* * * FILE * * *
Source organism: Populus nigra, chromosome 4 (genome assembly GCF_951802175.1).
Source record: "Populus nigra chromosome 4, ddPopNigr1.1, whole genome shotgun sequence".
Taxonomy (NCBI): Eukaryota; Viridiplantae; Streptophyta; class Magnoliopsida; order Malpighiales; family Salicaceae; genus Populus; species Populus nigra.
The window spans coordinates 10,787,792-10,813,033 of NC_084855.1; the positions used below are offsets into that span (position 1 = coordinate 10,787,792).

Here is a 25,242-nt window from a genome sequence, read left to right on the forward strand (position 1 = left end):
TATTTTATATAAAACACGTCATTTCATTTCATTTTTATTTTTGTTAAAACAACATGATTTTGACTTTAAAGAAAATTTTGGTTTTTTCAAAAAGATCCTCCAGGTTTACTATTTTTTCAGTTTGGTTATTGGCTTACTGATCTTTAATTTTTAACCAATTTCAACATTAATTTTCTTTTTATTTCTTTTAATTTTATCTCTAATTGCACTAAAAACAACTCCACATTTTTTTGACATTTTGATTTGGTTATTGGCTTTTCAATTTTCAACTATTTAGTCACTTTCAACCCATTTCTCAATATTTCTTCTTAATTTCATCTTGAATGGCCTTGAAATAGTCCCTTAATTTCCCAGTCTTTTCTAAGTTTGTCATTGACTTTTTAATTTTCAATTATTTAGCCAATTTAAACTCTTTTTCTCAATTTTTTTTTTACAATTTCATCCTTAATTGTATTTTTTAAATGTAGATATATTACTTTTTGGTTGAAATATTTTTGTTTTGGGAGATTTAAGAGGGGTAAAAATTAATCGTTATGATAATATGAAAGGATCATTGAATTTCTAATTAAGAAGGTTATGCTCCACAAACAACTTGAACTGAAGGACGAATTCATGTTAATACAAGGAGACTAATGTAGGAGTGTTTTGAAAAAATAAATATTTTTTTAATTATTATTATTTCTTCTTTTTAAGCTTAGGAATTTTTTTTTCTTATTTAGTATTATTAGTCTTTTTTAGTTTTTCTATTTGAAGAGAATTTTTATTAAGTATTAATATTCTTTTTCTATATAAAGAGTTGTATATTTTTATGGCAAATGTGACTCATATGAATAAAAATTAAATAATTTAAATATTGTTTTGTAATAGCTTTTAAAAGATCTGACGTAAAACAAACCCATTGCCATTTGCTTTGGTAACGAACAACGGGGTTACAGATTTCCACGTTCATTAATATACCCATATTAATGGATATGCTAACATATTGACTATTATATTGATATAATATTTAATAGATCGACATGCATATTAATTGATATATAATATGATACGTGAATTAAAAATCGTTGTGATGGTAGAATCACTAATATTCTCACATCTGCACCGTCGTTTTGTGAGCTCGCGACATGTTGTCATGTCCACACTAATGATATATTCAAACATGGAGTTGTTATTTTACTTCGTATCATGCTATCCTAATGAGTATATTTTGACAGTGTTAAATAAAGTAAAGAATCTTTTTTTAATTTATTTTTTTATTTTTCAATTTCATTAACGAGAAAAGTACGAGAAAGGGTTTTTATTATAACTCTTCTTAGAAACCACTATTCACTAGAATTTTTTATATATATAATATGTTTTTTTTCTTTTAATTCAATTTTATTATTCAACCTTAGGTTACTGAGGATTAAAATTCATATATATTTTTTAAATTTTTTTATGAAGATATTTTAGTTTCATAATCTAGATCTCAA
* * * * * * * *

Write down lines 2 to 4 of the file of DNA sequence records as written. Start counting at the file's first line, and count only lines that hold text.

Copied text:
Source record: "Populus nigra chromosome 4, ddPopNigr1.1, whole genome shotgun sequence".
Taxonomy (NCBI): Eukaryota; Viridiplantae; Streptophyta; class Magnoliopsida; order Malpighiales; family Salicaceae; genus Populus; species Populus nigra.
The window spans coordinates 10,787,792-10,813,033 of NC_084855.1; the positions used below are offsets into that span (position 1 = coordinate 10,787,792).